Wednesday, November 21, 2012

God Bless the Child That's Got His Own.... Or Not Quite.

He has a brown bag with a 40's bottle to his mouth and is shouting at anybody who would listen "My life sucks, but I love it, it's the only one I got!". The 40-something year old broken record of a Chicano on Church Avenue, repeats his sentence as though he himself acknowledges the poetry of it, and is satisfied with how concisely he has been able to describe his life in the brief open narrative. I have been paying more attention to the homeless people in my neighborhood in recent months, and the fact that I see these very specific people at least four times a week, has made them a troubling part of my environment.

There is the young man with the black and red jacket, and the nike's to match, exposing his bone at the ankle. The story is that his mother lives on my street corner and she put him out because of drugs. On average twice a month he calls out to me and laughs with a sustained giggle when I don't respond to him. Honestly, I am afraid of him, since I see him at least once a day and he does not say much. I have understood that the quiet ones are those who purge in the most radical of ways, and usually avoid him when I can.

There is the man with the balding scalp who asks only for dollar bills. The fear I have for him is different. I have seen him everywhere, which is unlike this city. You barely see the same people twice. I have seen him at three restaurants in my neighborhood, just outside my campus, once inside the grocery and one evening on the train. All within the space of three months. He has a very personalized way in asking for money and I started wondering at one time if he actually knows my face and targets me. Bell Hooks in her discussion of Performance Practice as a Site of Opposition mentions "the notion of manipulative performance for survival". He begs so discreetly that you think it is a private matter between you and him alone, which has some type of emotional effect on the way people generally respond to him.

Hooks explains that these homeless people "are possessed spirits. In another culture- not a while supremacist, capitalist, patriarchal nation- their words might be listened to, their wisdom heeded." This sentiment reminded me very much of an experience Ryan and I had in the Eastern Cape, while waiting for our fifteen hour bus-ride back to Joburg. This old homeless man came up to us, speaking as much English as he could extract, and asks Ryan for money. Upon receipt of a few rand, he proceeds to give us advice for our relationship, and the importance of fidelity. He had approached only us out of the group of people there, and spoke at length on how we should live our married life. He ends his spiel by talking about Barcelona and Manchester United football teams with Ryan. It was as though with the transaction he felt indebted to us in some way and worked to compensate with his story. The old man walked a few steps up the street and it was as though he disappeared completely. We scanned the area for him a mere thirty seconds after he left us, and he was nowhere in sight.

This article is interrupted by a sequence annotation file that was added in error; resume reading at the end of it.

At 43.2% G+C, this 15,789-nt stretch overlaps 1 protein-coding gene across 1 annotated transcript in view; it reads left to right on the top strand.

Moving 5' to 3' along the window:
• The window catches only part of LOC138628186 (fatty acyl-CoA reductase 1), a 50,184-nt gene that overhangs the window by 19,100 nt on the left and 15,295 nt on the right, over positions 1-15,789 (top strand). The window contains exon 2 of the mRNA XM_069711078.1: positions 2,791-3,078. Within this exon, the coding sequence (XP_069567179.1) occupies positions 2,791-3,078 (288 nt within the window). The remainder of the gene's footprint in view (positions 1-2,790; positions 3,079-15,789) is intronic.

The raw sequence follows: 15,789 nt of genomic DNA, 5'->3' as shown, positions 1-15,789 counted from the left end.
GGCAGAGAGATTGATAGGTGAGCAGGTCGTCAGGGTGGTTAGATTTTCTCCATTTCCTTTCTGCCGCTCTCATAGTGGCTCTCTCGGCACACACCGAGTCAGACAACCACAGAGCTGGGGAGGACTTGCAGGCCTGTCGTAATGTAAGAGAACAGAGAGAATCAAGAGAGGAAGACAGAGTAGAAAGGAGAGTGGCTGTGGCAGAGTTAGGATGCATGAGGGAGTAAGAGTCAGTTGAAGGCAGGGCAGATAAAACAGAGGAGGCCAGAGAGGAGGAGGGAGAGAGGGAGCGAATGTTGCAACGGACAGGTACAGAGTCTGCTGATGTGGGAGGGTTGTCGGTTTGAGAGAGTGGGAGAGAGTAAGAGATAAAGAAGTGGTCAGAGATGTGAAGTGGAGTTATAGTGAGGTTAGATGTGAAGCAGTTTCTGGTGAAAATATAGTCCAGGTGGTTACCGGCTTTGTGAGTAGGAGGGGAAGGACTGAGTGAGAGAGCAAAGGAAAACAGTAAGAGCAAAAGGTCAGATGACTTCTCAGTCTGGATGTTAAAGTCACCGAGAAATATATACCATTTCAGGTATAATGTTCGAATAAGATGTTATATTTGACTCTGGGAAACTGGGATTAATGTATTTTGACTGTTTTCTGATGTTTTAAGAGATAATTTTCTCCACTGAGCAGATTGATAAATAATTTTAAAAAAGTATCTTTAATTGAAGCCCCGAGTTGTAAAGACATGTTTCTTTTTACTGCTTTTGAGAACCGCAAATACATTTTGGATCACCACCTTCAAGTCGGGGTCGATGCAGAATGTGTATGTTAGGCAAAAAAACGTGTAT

All these examples tie into an internal conflict of wanting to engage people but being afraid of what they are capable of. I would even add that my being a woman has mostly raised my perceived risk level, these are people who are still out on the street when I am walking home late at night. I cannot be naive about the city and its monsters. But, what if they are not the monsters? And which one of them is Christ? I am caught daily wanting to help people, but I have never before been so aware of death and violence as probability since I moved to Brooklyn. My thoughts for now have been laid out, but not finished.

Also, this has been a wonderful project in Trinidad that works to capture the stories of the homeless, please check it out:

  • Let's Get It On: The Politics of Black Performance Edited by Catherine Ugwu Bay Press 1995

Sunday, November 11, 2012

Trinidad James and The Gold Plated Embarassment

Coming after what seems to have been a national outcry by the socially conscious adult public of Trinidad and Tobago, (admittedly gauging mainly from intensely angry facebook posts in my newsfeed), there seems to be much disapproval on the identity politics surrounding Atlanta-based rapper 'Trinidad James'. The young man explains in a promotional interview that he hails from Port of Spain and Mt. Hope,Trinidad and left the island to come to America where he entered the second grade in elementary school (which would land him at about 6 or 7 years of age at the time).

He explains that he was raised by his mother and that he moved from Trinidad such a long time ago that he does not remember much, but recalls a few anecdotes such as a childhood friend, eating doubles and drinking his first coconut water. He expresses that he had conflicts within himself as to determining who he was and "finding" himself when he moved to the US. Surely I can vouch for him here and say this is not the easiest transition to make in one's life. He also admits here that by the 4th grade, he lost his accent.

The rapper has prospects of returning to the island and even wants to enter into the soca monarch 2k13 competition. What I have so far outlined is important for me because I am currently looking at the circular immigration process and developing something I have called the 'Cascadoo narrative' (more on this later). I would therefore venture to say that Trinidad James is now recognizing this dual consciousness within himself, however distasteful we might find his exploration of this world. He is trying to uncover a part of himself that "he cannot remember", but he identifies himself as something while standing on the outside of that very thing.

He is wanting to be a part of this world. He has named himself after the island, and in his debut music video "All Gold Everything" can be seen sporting Trinidad's national colors, much in the same way that American gangster culture uses particular colored bandannas to represent their clique affiliation. His cadence follows the usual Atlanta drawl while his language is interspersed with pieces of Trinidad dialect "all in my" can transition to "all in meh" as "jeh watch" to "jus watch". I would also argue that gold has traditionally been the Caribbean's precious metal of choice for exhibiting wealth, as opposed to the now popular American bling diamonds and platinum. As Caribbean people we all had at least one family member or neighbour with a gold tooth in their mouth in the 90s (or at present?).